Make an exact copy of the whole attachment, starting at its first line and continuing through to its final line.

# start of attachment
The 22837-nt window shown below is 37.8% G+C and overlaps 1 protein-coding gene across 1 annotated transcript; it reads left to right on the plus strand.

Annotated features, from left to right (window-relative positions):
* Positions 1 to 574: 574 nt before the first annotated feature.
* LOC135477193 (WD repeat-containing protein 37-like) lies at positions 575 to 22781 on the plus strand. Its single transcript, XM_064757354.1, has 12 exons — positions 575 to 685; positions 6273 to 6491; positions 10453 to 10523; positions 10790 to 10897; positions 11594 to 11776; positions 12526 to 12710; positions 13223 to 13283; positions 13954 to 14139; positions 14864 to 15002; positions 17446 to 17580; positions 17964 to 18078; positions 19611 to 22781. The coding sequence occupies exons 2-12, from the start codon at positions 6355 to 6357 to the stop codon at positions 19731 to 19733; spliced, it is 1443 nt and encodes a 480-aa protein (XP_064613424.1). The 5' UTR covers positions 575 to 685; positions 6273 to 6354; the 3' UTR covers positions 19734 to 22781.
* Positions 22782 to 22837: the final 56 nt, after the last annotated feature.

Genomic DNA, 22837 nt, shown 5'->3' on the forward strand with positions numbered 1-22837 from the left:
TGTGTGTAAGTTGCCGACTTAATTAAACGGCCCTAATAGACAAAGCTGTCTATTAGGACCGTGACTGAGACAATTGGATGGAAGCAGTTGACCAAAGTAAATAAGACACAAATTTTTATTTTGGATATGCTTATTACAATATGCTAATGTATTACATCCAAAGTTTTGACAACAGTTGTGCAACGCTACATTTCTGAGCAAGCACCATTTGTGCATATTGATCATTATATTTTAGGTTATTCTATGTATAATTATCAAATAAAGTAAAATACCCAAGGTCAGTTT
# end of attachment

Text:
The 22837-nt window shown below is 37.8% G+C and overlaps 1 protein-coding gene across 1 annotated transcript; it reads left to right on the plus strand.

Annotated features, from left to right (window-relative positions):
* Positions 1 to 574: 574 nt before the first annotated feature.
* LOC135477193 (WD repeat-containing protein 37-like) lies at positions 575 to 22781 on the plus strand. Its single transcript, XM_064757354.1, has 12 exons — positions 575 to 685; positions 6273 to 6491; positions 10453 to 10523; positions 10790 to 10897; positions 11594 to 11776; positions 12526 to 12710; positions 13223 to 13283; positions 13954 to 14139; positions 14864 to 15002; positions 17446 to 17580; positions 17964 to 18078; positions 19611 to 22781. The coding sequence occupies exons 2-12, from the start codon at positions 6355 to 6357 to the stop codon at positions 19731 to 19733; spliced, it is 1443 nt and encodes a 480-aa protein (XP_064613424.1). The 5' UTR covers positions 575 to 685; positions 6273 to 6354; the 3' UTR covers positions 19734 to 22781.
* Positions 22782 to 22837: the final 56 nt, after the last annotated feature.

Genomic DNA, 22837 nt, shown 5'->3' on the forward strand with positions numbered 1-22837 from the left:
TGTGTGTAAGTTGCCGACTTAATTAAACGGCCCTAATAGACAAAGCTGTCTATTAGGACCGTGACTGAGACAATTGGATGGAAGCAGTTGACCAAAGTAAATAAGACACAAATTTTTATTTTGGATATGCTTATTACAATATGCTAATGTATTACATCCAAAGTTTTGACAACAGTTGTGCAACGCTACATTTCTGAGCAAGCACCATTTGTGCATATTGATCATTATATTTTAGGTTATTCTATGTATAATTATCAAATAAAGTAAAATACCCAAGGTCAGTTT